January 15, 2008 By News Report
The U.S. Department of Homeland Security's ruling on security standards for state-issued driver's licenses and identification cards left the door open for states to set higher standards for secure REAL ID driver's licenses and e-government services, according to a release from the Smart Card Alliance, a not-for-profit industry association.
"Imagine the impact a state could have on protecting citizens' identities and improving government services if every driver's license they issued was capable of strongly authenticating online and in-person transactions," said Randy Vanderhoof, executive director of the Smart Card Alliance. "That opportunity is before states now as they define their REAL ID plan to comply with the federal standard, which includes only minimum technology requirements since it faced significant opposition from some states due to costs."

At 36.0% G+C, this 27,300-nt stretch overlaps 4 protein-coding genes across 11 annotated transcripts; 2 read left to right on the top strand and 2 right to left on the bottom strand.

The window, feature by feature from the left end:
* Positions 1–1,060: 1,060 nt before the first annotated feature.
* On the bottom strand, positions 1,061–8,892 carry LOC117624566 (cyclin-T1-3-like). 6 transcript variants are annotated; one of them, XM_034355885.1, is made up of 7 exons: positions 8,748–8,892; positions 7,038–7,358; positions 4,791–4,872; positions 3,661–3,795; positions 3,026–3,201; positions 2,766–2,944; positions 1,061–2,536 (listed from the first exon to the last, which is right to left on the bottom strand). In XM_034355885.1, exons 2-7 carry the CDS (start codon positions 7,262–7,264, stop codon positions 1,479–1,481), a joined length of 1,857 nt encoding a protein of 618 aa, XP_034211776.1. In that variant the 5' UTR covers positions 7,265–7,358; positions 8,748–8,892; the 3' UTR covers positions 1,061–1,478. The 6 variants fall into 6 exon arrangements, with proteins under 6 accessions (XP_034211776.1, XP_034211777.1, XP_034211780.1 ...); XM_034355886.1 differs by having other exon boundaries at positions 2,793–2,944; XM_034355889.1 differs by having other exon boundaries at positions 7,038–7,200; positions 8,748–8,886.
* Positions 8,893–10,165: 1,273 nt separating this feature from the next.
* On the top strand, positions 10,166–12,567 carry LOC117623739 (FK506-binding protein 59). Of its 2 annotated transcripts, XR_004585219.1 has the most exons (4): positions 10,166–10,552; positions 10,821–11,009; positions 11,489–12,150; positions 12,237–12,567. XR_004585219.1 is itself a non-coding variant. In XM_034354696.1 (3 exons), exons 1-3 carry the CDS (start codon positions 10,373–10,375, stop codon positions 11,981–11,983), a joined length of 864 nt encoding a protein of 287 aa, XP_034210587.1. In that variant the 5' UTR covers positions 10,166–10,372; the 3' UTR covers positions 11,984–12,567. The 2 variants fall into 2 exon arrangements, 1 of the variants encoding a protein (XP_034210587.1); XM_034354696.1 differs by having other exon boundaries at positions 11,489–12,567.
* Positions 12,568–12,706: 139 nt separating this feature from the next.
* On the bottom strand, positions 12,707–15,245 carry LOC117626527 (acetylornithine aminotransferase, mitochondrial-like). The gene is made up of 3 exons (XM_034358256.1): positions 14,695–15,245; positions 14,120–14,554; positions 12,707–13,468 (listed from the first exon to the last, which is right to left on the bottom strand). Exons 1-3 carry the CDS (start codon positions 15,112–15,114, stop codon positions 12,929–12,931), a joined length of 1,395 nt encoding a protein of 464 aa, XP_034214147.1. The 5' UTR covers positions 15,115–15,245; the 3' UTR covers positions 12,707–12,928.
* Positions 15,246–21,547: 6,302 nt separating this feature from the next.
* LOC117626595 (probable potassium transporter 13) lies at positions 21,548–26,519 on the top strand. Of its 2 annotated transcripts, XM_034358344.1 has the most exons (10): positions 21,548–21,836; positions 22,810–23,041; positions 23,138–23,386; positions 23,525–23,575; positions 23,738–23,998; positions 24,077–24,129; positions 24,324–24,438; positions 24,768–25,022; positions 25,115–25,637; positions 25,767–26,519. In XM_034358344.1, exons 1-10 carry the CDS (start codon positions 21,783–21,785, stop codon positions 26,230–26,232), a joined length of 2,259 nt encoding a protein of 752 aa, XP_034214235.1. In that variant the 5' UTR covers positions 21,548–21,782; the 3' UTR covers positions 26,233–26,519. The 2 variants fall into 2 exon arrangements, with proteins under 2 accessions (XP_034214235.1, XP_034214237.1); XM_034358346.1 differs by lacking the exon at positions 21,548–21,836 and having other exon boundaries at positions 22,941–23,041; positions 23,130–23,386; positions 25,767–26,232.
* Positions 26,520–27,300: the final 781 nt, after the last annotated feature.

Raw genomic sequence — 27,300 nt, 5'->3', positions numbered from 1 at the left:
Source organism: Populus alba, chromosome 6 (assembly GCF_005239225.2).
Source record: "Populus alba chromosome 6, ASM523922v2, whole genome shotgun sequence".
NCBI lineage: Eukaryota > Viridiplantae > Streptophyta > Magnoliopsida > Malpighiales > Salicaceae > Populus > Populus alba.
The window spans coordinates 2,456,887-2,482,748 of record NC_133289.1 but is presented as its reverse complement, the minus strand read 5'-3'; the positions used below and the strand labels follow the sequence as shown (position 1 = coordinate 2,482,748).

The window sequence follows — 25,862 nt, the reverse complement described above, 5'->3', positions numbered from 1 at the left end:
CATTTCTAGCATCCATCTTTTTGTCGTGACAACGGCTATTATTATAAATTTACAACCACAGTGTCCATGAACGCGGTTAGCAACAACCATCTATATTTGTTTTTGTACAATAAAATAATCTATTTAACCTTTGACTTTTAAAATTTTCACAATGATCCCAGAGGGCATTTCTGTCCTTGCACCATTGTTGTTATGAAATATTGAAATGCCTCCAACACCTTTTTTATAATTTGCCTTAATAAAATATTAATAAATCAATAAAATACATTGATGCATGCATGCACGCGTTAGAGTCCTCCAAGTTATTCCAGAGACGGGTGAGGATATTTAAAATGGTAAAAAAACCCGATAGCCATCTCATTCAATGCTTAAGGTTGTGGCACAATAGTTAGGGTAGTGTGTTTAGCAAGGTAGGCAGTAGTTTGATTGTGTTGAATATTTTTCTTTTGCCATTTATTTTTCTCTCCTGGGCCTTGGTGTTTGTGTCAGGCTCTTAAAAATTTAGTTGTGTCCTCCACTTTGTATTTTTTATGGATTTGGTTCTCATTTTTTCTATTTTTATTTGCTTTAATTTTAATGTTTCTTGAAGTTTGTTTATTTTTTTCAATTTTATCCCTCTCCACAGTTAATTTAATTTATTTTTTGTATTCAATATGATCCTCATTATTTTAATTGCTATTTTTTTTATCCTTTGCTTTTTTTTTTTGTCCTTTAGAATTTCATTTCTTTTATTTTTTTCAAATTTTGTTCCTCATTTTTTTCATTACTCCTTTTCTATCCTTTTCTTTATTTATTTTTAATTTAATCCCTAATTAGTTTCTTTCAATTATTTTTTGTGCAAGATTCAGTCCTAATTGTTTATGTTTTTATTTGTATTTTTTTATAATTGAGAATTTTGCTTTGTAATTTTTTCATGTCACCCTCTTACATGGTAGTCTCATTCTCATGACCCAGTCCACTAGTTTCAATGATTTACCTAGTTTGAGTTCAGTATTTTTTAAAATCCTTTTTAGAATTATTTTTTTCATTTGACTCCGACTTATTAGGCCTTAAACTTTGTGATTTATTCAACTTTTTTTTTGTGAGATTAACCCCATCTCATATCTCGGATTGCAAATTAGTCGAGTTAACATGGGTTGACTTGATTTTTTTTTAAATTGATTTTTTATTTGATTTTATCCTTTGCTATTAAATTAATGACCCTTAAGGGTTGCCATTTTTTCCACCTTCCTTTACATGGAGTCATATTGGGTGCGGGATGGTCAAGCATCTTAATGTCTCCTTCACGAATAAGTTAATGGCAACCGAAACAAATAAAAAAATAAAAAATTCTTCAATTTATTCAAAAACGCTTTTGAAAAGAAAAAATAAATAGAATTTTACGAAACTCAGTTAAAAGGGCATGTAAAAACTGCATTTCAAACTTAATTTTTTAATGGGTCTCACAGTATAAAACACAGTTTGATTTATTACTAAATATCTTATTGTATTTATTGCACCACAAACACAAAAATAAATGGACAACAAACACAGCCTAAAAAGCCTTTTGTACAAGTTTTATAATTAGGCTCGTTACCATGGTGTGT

"Smart Card Technology: The Right Choice for REAL ID," a new brief issued by the Smart Card Alliance, explains what smart card technology can bring to states for security and cost-efficiency in the delivery of state-operated programs. Smart card technology -- which is required for all federal employee identification cards -- provides added identity fraud and privacy protection by supporting PINs, biometrics and encryption of sensitive data on the credential and during communication with a reader. A state-issued driver's license enhanced with this chip technology would enable strong authentication for e-government applications, said the Alliance, giving citizens secure, cost-effective and convenient access to services such as electronic filing of forms and online identity proofing for licenses and registrations. In addition, it would reduce fraud and administration costs for state benefits programs.
"States have a golden opportunity to leverage the federal funding available for REAL ID implementation and, by adding a few additional dollars per license, both meet the federal guidelines and provide immense benefits to citizens and the state for the future," concluded Vanderhoof.
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